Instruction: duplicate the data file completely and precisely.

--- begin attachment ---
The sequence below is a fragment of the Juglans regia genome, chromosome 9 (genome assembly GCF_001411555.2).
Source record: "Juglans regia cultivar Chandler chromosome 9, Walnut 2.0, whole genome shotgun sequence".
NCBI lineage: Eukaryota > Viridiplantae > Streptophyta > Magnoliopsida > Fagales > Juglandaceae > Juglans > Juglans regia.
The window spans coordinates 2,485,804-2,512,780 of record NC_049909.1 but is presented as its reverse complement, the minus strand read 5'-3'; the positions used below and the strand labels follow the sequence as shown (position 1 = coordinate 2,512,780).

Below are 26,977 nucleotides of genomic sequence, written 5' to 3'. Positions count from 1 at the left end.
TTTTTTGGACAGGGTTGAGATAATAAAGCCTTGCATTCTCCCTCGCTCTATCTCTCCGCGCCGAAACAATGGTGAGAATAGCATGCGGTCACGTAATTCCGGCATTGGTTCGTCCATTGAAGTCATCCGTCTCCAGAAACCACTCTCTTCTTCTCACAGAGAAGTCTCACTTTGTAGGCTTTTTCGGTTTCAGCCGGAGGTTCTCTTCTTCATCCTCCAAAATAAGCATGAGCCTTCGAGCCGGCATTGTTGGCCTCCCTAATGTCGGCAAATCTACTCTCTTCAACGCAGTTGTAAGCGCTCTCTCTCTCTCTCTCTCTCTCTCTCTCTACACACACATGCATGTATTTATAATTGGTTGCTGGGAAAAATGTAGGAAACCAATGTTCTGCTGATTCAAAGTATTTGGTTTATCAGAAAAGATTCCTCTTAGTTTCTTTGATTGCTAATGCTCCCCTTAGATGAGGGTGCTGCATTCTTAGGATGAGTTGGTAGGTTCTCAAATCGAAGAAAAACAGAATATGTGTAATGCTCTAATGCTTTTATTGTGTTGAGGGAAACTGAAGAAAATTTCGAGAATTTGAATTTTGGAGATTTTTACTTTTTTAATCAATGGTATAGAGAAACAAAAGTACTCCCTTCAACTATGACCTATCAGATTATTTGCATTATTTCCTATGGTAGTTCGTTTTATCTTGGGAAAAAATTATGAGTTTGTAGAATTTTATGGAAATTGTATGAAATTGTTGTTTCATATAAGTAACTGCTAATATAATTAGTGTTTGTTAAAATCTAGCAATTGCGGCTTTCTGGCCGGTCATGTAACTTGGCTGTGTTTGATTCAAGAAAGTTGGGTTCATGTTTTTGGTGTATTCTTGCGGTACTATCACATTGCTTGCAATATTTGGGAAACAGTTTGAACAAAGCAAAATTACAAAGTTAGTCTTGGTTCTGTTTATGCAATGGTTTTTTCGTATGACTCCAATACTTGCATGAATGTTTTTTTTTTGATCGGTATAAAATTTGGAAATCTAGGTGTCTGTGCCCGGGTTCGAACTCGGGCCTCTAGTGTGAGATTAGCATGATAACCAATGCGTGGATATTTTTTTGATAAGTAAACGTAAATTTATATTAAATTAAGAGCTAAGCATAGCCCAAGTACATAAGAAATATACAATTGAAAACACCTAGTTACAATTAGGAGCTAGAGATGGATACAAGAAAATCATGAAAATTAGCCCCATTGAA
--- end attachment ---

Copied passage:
The sequence below is a fragment of the Juglans regia genome, chromosome 9 (genome assembly GCF_001411555.2).
Source record: "Juglans regia cultivar Chandler chromosome 9, Walnut 2.0, whole genome shotgun sequence".
NCBI lineage: Eukaryota > Viridiplantae > Streptophyta > Magnoliopsida > Fagales > Juglandaceae > Juglans > Juglans regia.
The window spans coordinates 2,485,804-2,512,780 of record NC_049909.1 but is presented as its reverse complement, the minus strand read 5'-3'; the positions used below and the strand labels follow the sequence as shown (position 1 = coordinate 2,512,780).

Below are 26,977 nucleotides of genomic sequence, written 5' to 3'. Positions count from 1 at the left end.
TTTTTTGGACAGGGTTGAGATAATAAAGCCTTGCATTCTCCCTCGCTCTATCTCTCCGCGCCGAAACAATGGTGAGAATAGCATGCGGTCACGTAATTCCGGCATTGGTTCGTCCATTGAAGTCATCCGTCTCCAGAAACCACTCTCTTCTTCTCACAGAGAAGTCTCACTTTGTAGGCTTTTTCGGTTTCAGCCGGAGGTTCTCTTCTTCATCCTCCAAAATAAGCATGAGCCTTCGAGCCGGCATTGTTGGCCTCCCTAATGTCGGCAAATCTACTCTCTTCAACGCAGTTGTAAGCGCTCTCTCTCTCTCTCTCTCTCTCTCTCTCTACACACACATGCATGTATTTATAATTGGTTGCTGGGAAAAATGTAGGAAACCAATGTTCTGCTGATTCAAAGTATTTGGTTTATCAGAAAAGATTCCTCTTAGTTTCTTTGATTGCTAATGCTCCCCTTAGATGAGGGTGCTGCATTCTTAGGATGAGTTGGTAGGTTCTCAAATCGAAGAAAAACAGAATATGTGTAATGCTCTAATGCTTTTATTGTGTTGAGGGAAACTGAAGAAAATTTCGAGAATTTGAATTTTGGAGATTTTTACTTTTTTAATCAATGGTATAGAGAAACAAAAGTACTCCCTTCAACTATGACCTATCAGATTATTTGCATTATTTCCTATGGTAGTTCGTTTTATCTTGGGAAAAAATTATGAGTTTGTAGAATTTTATGGAAATTGTATGAAATTGTTGTTTCATATAAGTAACTGCTAATATAATTAGTGTTTGTTAAAATCTAGCAATTGCGGCTTTCTGGCCGGTCATGTAACTTGGCTGTGTTTGATTCAAGAAAGTTGGGTTCATGTTTTTGGTGTATTCTTGCGGTACTATCACATTGCTTGCAATATTTGGGAAACAGTTTGAACAAAGCAAAATTACAAAGTTAGTCTTGGTTCTGTTTATGCAATGGTTTTTTCGTATGACTCCAATACTTGCATGAATGTTTTTTTTTTGATCGGTATAAAATTTGGAAATCTAGGTGTCTGTGCCCGGGTTCGAACTCGGGCCTCTAGTGTGAGATTAGCATGATAACCAATGCGTGGATATTTTTTTGATAAGTAAACGTAAATTTATATTAAATTAAGAGCTAAGCATAGCCCAAGTACATAAGAAATATACAATTGAAAACACCTAGTTACAATTAGGAGCTAGAGATGGATACAAGAAAATCATGAAAATTAGCCCCATTGAA